Kenyan Prime Minister Raila Odinga, must be ruing that day in December when he promised top government jobs to the ODM rank and file.
“The government is very big and there are enough jobs for everybody in ODM,” said Raila in Kiswahili when he was running for the presidency. ODM aspirants who had lost the party primaries would be employed in the civil service, diplomatic corps, judiciary, security services and state-owned corporations.
It is because of this promise that rumbles are being experienced not only in the civil service but within the ODM party. Its obvious that some people currently in top public positions will have to give way to political appointees. On the other hand, its also rather obvious that there are only limited positions to be distributed among ODM hopefuls.
Matters are made worse by the fact that ODM is in a coalition with President Mwai Kibaki’s PNU and Vice President Kalonzo Musyoka’s ODM-Kenya. They are all eyeing the top jobs in order to reward their own followers.
Its largely because of delays in awarding government jobs that ODM is experiencing a crisis. Indeed, the Grand Opposition of legislator Abaabu Namwamba is a product of politicians disappointed at being left out of the cabinet. Amidst growing dissent, ODM is moving fast to assuage discontent within its masses.
With impending retirements and reshuffles within the public service, the party may have found the opportunity to deliver on its December promise. Top jobs at the Kenya Revenue Authority, KenGen, Posta among other large state-controlled organizations are up for grabs. The party also wants to appoint permanent secretaries, diplomats, military commanders and judges. Already, ODM friendly lawyers are lobbying for the removal of Chief Justice Evans Gicheru.
Recent changes are a pointer of things to come. Kenya Ports Authority’s Abdullah Mwaruwa was retired last month and a replacement is yet to be found amidst lobbying that the job should be taken by someone from a coastal ethnic group.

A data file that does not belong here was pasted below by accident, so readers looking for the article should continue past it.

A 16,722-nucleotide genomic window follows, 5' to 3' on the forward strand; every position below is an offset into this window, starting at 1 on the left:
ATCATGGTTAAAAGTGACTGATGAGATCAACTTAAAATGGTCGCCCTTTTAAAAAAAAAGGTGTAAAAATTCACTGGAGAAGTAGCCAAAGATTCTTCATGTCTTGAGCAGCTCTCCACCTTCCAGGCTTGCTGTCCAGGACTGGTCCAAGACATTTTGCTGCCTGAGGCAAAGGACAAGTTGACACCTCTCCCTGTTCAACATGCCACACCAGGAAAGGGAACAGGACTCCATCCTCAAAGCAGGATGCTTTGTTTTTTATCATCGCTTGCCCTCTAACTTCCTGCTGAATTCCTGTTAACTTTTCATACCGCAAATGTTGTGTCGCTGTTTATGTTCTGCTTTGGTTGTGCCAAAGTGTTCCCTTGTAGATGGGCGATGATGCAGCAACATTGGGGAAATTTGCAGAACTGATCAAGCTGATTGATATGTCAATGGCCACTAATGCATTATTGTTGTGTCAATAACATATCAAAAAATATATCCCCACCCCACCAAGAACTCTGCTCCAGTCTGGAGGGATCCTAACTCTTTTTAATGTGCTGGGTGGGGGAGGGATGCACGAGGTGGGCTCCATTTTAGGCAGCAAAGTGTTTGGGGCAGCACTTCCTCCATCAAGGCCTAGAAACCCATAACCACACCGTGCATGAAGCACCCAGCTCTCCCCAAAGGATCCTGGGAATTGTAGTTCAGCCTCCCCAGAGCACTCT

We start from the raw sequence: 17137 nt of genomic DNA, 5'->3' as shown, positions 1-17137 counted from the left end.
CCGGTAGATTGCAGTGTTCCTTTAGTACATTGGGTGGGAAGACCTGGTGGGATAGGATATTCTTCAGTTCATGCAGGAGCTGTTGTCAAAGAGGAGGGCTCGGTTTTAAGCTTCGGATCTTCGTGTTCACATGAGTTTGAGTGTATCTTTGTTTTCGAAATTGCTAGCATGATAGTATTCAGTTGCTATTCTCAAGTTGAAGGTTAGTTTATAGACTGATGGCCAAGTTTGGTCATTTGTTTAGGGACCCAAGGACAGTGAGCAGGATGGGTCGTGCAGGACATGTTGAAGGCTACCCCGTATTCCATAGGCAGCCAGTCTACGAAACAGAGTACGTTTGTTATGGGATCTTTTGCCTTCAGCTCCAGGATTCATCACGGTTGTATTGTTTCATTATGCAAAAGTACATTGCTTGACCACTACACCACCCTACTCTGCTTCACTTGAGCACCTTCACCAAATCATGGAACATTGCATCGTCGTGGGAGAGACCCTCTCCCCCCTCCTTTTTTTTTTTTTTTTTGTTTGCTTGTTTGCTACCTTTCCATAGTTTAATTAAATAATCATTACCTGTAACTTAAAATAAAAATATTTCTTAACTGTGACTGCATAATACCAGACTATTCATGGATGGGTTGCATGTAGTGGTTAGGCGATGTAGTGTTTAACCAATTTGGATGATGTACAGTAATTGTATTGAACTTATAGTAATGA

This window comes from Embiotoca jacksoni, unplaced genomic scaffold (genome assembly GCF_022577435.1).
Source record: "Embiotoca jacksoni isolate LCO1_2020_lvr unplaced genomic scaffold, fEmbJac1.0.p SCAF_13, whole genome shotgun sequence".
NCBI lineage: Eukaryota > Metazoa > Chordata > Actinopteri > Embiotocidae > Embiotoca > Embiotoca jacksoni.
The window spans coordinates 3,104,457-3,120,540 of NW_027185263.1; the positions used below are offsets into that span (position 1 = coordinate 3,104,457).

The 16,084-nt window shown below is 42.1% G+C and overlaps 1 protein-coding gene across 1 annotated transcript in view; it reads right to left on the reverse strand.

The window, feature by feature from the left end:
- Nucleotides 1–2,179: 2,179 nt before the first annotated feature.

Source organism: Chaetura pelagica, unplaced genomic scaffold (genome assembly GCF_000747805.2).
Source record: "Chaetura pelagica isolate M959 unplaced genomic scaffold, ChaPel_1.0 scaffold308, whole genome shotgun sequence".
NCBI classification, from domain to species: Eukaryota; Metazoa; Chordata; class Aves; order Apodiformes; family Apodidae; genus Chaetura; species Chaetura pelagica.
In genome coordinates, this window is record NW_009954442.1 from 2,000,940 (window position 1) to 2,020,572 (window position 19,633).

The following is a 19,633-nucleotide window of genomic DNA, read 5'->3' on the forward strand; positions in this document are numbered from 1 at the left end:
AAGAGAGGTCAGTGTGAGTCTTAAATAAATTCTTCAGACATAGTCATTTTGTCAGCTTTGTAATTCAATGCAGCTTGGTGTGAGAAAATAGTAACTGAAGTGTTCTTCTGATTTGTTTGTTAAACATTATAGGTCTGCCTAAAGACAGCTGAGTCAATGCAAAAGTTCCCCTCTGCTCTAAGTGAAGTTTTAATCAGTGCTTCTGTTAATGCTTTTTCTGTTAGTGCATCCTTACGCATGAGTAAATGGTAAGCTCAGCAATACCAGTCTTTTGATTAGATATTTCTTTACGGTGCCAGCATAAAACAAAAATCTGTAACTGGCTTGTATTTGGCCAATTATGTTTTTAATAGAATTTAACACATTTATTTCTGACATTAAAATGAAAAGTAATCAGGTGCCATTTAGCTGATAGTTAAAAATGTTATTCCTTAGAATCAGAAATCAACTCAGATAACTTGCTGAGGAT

At the Rift Valley Railways, South African Roy Puffet, was fired and his seat given to ODM backer, Mr Brown Ondego. Meanwhile, the government declined to extend the contract of a Canadian chief executive at the Kenya Power and Lighting Company. Mr Don Prescott’s job went to a Kenyan from the president’s ethnic group.
Last week’s debacle at the National Social Security Fund (NSSF) over its chief executive provided a glimpse of the tussles within government over political appointments. Labour Minister, John Munyes, used corruption allegations to dismiss NSSF Managing Trustee, Mrs Rachel Lumbasyo. The Labour Minister immediately appointed Mr Fred Rabong’o in her place.
The decision was met with uproar by NSSF’s staff. While Mrs Lumbasyo had spent years at the corporation before her appointment as Managing Trustee, Mr Rabong’o is a public relations consultant with no known experience in pension funds administration.
NSSF’s board of trustees, consisting of the Central Organization of Trade Unions (COTU) and the Federation of Kenya Employers (FKE) immediately rejected the appointment by Munyes. The situation became complicated because a Managing Trustee in NSSF cannot make decisions without the approval of COTU and FKE.
The matter went to Raila’s office at Treasury Building and it was resolved that Mrs Lumbasyo complete her term at NSSF. However, almost immediately, Raila overturned the consensus and sent Mrs Lumbasyo packing. Raila instructed Munyes to recruit a new Managing Trustee in coming months. Canvassing for the job among the pool of political appointees is in high gear.
Within the same week, the government swept out the command of Kenya Prisons and replaced it with outsiders. The new prisons commissioner, Mr Isaiah Osugo, was an officer with the Criminal Investigations Department (CID). He will be assisted by former Administration Police commandant George Macgoye. Reaction from prison warders has been muted so far. The warders went on a mutiny several months ago protesting poor housing and corrupt leadership.
The Kenyan people are concerned that politicians are sacrificing merit and technical ability for the sake of pleasing their cronies. Truth is that the ordinary Kenyan is unlikely to get a civil service job any time soon. Majority of people whose names are being floated for top government jobs are individuals who were in public service since independence and who were previously fired for mismanagement.
It is these same individuals that are responsible for Kenya’s downturn as indicated by depressing economic and social statistics. State corporations took a downward plunge from which recovery has been difficult, if not impossible.
A large percentage of candidates being mentioned for political reward appointments have been implicated in corruption scandals that led to the collapse of strategic organizations. The irony is that these individuals are extremely wealthy and they don’t really need their old jobs back.
It appears that political appointees will get their wishes while qualified and hardworking citizens stagnate in the morass of unemployment. For such is the state of Kenya.
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